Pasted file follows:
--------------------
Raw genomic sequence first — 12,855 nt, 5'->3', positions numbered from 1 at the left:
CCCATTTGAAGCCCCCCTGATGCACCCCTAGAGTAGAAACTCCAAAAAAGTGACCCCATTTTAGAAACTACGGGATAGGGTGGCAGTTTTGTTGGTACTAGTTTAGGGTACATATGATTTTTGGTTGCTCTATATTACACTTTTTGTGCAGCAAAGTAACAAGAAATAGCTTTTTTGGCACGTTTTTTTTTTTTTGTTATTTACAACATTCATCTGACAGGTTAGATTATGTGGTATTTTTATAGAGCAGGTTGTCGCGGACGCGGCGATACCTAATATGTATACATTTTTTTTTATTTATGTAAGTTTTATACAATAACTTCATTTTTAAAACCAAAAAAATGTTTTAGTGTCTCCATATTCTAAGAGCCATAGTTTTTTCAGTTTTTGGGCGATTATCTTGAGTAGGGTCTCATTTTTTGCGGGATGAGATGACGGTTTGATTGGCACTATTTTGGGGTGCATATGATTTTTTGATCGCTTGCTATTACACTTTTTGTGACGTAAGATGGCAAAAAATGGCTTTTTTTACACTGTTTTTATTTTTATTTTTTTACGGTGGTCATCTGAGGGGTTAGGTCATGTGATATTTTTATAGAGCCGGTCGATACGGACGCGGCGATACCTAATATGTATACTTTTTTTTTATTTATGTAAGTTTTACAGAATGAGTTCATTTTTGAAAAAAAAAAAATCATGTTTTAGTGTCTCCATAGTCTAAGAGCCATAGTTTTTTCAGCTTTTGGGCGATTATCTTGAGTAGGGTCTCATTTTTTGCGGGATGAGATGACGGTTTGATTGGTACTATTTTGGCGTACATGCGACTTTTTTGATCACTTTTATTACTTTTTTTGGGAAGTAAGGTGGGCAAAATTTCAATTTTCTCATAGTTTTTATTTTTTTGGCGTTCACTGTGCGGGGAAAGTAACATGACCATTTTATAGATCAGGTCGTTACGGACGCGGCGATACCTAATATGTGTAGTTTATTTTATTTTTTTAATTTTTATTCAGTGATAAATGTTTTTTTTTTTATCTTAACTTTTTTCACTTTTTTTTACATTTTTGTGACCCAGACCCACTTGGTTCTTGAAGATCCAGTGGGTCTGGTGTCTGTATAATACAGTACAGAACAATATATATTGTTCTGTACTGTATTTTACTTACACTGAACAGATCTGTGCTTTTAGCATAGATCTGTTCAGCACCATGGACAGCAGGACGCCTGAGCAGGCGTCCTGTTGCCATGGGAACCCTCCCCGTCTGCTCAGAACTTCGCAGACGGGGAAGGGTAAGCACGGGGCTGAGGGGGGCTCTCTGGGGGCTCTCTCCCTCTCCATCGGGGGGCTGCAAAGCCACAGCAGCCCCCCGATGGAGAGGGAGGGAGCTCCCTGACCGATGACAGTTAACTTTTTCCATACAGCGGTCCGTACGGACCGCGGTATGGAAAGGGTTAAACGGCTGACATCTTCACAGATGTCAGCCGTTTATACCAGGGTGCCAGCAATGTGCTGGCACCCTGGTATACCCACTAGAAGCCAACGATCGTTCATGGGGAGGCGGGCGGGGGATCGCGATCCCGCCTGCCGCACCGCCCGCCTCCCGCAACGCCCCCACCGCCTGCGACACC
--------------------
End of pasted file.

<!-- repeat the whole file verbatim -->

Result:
Raw genomic sequence first — 12,855 nt, 5'->3', positions numbered from 1 at the left:
CCCATTTGAAGCCCCCCTGATGCACCCCTAGAGTAGAAACTCCAAAAAAGTGACCCCATTTTAGAAACTACGGGATAGGGTGGCAGTTTTGTTGGTACTAGTTTAGGGTACATATGATTTTTGGTTGCTCTATATTACACTTTTTGTGCAGCAAAGTAACAAGAAATAGCTTTTTTGGCACGTTTTTTTTTTTTTGTTATTTACAACATTCATCTGACAGGTTAGATTATGTGGTATTTTTATAGAGCAGGTTGTCGCGGACGCGGCGATACCTAATATGTATACATTTTTTTTTATTTATGTAAGTTTTATACAATAACTTCATTTTTAAAACCAAAAAAATGTTTTAGTGTCTCCATATTCTAAGAGCCATAGTTTTTTCAGTTTTTGGGCGATTATCTTGAGTAGGGTCTCATTTTTTGCGGGATGAGATGACGGTTTGATTGGCACTATTTTGGGGTGCATATGATTTTTTGATCGCTTGCTATTACACTTTTTGTGACGTAAGATGGCAAAAAATGGCTTTTTTTACACTGTTTTTATTTTTATTTTTTTACGGTGGTCATCTGAGGGGTTAGGTCATGTGATATTTTTATAGAGCCGGTCGATACGGACGCGGCGATACCTAATATGTATACTTTTTTTTTATTTATGTAAGTTTTACAGAATGAGTTCATTTTTGAAAAAAAAAAAATCATGTTTTAGTGTCTCCATAGTCTAAGAGCCATAGTTTTTTCAGCTTTTGGGCGATTATCTTGAGTAGGGTCTCATTTTTTGCGGGATGAGATGACGGTTTGATTGGTACTATTTTGGCGTACATGCGACTTTTTTGATCACTTTTATTACTTTTTTTGGGAAGTAAGGTGGGCAAAATTTCAATTTTCTCATAGTTTTTATTTTTTTGGCGTTCACTGTGCGGGGAAAGTAACATGACCATTTTATAGATCAGGTCGTTACGGACGCGGCGATACCTAATATGTGTAGTTTATTTTATTTTTTTAATTTTTATTCAGTGATAAATGTTTTTTTTTTTATCTTAACTTTTTTCACTTTTTTTTACATTTTTGTGACCCAGACCCACTTGGTTCTTGAAGATCCAGTGGGTCTGGTGTCTGTATAATACAGTACAGAACAATATATATTGTTCTGTACTGTATTTTACTTACACTGAACAGATCTGTGCTTTTAGCATAGATCTGTTCAGCACCATGGACAGCAGGACGCCTGAGCAGGCGTCCTGTTGCCATGGGAACCCTCCCCGTCTGCTCAGAACTTCGCAGACGGGGAAGGGTAAGCACGGGGCTGAGGGGGGCTCTCTGGGGGCTCTCTCCCTCTCCATCGGGGGGCTGCAAAGCCACAGCAGCCCCCCGATGGAGAGGGAGGGAGCTCCCTGACCGATGACAGTTAACTTTTTCCATACAGCGGTCCGTACGGACCGCGGTATGGAAAGGGTTAAACGGCTGACATCTTCACAGATGTCAGCCGTTTATACCAGGGTGCCAGCAATGTGCTGGCACCCTGGTATACCCACTAGAAGCCAACGATCGTTCATGGGGAGGCGGGCGGGGGATCGCGATCCCGCCTGCCGCACCGCCCGCCTCCCGCAACGCCCCCACCGCCTGCGACACC